1/3 cup cilantro and parsley, chopped
1 Tbsp. paprika
1 Tbsp. cumin
1 1/2 tsp. salt
Few pinches cayenne pepper
3 Tbsp. mild olive oil
1/3 cup water
Squeeze of lemon

Mix all ingredients except for lemon in a medium saucepan or deep saute pan. Cover and simmer over medium heat for 25 minutes, stirring occasionally to make sure the bottom does not stick.

Remove lid and lightly mash the eggplant and tomatoes with a fork or potato masher. Simmer for another 10 minutes, uncovered, until the mixture has  thickened and is the consistency of a spread. Stir in lemon juice.

Serve warm or room temperature.

Lemony Zucchini Salad
Serves 4-6

Notes: Leftovers keep in the fridge for 1-2 days. Thanks to the zesty but bright, clean flavors, leftovers can be used as a stand-alone salad or mixed into other dishes that need to be brightened or could benefit from extra crunch (think grain salads, a bruschetta-like topping, or stirred into a frittata or omelet).

2 medium, firm zucchini
Juice from 1 lemon
1 Tbsp. olive oil
1/4 tsp. salt and pepper
1 red chili (or red pepper flakes)

Shred zucchini using the shredder attachment of a food processor or the large side of a box grater. Set aside.

In the bottom of a medium mixing or serving bowl, whisk together the remaining ingredients to make the dressing. Taste and adjust for seasoning. Add zucchini to the bowl and toss to coat. Taste for seasoning, more salt may be needed.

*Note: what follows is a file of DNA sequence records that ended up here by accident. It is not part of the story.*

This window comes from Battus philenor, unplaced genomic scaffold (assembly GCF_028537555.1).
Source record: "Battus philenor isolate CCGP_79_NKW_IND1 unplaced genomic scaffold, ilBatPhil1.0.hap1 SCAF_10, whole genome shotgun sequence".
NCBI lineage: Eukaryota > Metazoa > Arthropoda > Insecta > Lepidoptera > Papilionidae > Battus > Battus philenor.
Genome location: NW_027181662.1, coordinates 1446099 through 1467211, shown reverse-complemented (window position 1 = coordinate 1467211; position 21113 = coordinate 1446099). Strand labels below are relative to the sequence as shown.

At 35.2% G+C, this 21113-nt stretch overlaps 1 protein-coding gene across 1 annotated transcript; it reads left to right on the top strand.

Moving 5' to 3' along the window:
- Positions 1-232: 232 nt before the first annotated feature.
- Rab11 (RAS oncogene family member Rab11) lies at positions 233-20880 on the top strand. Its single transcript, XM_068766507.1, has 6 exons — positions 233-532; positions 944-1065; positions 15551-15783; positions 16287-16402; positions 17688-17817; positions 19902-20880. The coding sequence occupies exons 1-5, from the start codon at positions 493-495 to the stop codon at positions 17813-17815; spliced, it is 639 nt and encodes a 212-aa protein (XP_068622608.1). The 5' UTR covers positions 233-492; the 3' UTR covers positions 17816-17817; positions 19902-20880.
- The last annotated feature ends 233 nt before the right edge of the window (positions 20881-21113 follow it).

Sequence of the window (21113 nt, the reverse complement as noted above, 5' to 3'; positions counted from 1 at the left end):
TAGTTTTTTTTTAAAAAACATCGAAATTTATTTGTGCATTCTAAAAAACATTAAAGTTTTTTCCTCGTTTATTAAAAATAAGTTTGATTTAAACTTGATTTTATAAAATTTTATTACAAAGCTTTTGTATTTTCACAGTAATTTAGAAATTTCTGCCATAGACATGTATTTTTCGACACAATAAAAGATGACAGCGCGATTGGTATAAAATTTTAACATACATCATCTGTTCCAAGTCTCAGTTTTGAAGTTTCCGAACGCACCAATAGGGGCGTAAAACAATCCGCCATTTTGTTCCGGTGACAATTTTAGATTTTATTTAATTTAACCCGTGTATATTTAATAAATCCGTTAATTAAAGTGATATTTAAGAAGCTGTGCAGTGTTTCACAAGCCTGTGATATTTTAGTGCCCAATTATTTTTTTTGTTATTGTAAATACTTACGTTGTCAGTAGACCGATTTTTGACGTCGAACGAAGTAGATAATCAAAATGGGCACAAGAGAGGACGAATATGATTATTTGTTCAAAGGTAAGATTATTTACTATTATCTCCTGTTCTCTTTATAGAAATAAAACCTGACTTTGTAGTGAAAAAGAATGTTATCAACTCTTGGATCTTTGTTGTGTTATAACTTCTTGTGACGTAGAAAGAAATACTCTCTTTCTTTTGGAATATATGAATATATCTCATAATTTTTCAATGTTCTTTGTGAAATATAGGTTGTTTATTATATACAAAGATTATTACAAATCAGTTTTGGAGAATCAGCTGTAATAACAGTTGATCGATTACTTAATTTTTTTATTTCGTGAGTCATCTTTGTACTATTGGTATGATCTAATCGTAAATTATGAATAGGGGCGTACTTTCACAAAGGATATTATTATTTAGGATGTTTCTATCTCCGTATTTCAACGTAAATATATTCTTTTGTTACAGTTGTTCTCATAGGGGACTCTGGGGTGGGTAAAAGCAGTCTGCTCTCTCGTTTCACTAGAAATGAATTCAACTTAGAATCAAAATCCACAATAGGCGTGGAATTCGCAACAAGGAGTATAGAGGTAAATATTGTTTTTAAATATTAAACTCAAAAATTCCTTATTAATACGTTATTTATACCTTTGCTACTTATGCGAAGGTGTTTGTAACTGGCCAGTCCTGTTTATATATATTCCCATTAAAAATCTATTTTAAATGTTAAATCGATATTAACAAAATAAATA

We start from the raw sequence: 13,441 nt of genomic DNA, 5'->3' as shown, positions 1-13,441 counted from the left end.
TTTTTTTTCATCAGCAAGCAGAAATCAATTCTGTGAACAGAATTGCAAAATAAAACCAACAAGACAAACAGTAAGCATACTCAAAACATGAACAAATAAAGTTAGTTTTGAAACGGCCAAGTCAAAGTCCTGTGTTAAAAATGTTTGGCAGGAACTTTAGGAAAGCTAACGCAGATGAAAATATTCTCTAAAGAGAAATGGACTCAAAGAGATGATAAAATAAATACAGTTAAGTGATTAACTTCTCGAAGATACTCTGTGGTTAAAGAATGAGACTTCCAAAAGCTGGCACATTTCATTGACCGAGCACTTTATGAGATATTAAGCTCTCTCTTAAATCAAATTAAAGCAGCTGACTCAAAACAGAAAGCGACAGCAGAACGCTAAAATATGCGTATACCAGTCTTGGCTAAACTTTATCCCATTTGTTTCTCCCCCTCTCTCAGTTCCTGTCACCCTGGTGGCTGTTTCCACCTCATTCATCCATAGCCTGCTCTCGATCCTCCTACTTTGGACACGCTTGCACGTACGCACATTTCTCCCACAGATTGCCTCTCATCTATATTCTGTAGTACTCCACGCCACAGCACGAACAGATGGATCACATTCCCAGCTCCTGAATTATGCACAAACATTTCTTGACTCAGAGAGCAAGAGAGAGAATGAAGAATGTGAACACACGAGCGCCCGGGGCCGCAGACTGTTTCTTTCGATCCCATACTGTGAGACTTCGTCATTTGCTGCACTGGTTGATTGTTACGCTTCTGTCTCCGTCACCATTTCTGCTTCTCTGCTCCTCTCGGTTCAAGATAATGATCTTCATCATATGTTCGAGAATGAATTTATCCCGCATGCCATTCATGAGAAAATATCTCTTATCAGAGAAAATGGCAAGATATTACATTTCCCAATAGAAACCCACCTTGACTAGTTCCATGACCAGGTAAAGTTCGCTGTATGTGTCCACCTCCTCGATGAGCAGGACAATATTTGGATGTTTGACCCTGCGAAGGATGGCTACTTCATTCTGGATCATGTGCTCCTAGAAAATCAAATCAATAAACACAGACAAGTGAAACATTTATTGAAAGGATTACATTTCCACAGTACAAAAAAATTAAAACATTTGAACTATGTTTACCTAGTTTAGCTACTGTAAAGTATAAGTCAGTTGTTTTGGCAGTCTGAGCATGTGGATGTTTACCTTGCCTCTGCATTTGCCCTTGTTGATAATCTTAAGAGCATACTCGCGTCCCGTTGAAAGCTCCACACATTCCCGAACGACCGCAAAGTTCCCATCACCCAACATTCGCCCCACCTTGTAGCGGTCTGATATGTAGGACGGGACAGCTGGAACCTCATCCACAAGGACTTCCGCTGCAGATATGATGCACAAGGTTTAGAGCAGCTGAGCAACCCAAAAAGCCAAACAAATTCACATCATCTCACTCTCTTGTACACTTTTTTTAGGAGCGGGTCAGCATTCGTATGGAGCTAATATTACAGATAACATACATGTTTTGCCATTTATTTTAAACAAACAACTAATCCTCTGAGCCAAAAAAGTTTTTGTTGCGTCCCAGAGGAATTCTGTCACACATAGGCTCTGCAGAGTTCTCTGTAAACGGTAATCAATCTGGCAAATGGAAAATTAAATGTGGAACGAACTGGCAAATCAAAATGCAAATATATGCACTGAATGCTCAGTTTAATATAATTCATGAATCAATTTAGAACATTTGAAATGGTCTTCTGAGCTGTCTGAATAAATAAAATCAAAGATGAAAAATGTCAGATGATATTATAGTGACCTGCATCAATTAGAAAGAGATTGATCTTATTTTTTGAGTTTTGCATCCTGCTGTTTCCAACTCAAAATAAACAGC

Marinated feta
Serves 4

Notes: The heat level in harissa sauces varies depending on the brand. My favorite brand is a blend of dried chilies, cumin, and tomato paste, so it's not as spicy. But taste yours before adding the full amount. The feta will keep in the fridge for several days, but I'd be surprised if you have much left. It's so good.

1/2 cup (100 gr) feta, crumbled
2 Tbsp. extra virgin olive oil
1 heaping tsp. harissa sauce
1/8 tsp. cumin
1/4 tsp. za'atar (optional)
Juice from 1/4 lemon

Gently stir everything together in a small bowl and set aside to marinate.

Greek Yogurt Flatbread
Adapted from Plenty

Makes ~ 6 flatbreads (serves 4-6 as a starter, 2-3 as a main)

Notes: The dough can be made a day ahead of time and kept in the fridge. I  usually double the recipe because these tend to disappear rather quickly!

1 cup + 2 tsp. spelt flour (or whole wheat flour)
1 1/2 tsp. baking powder
1/2 tsp. salt
3/4 cup Greek yogurt
Tbsp. ghee (clarified butter), coconut oil, or other oil with a high smoke point
In a large mixing bowl use a fork to combine all ingredients except for the ghee. When everything is mixed use your hands to work it into a dry dough, adding a little more flour if it seems too wet. Knead the dough in the bowl until smooth and uniform (~1 minute). Wrap it in plastic and chill for at least 1 hour.

To make the flatbreads, divide the dough into 6 pieces, use the palm of your hands to roll into balls, and with a rolling pin roll out to ~ 1/8″ – 1/4″ thick, or as thin or thick as you desire for tacos. Heat some of the ghee (or oil of choice) in a large cast iron skillet or heavy-bottomed non-stick pan over medium heat. Cook the flatbread for 2 minutes on each side, or until golden in color. If using a cast iron skillet, you will need very little ghee or oil after the first flatbread has been cooked, and you may not use the full amount called for in the recipe.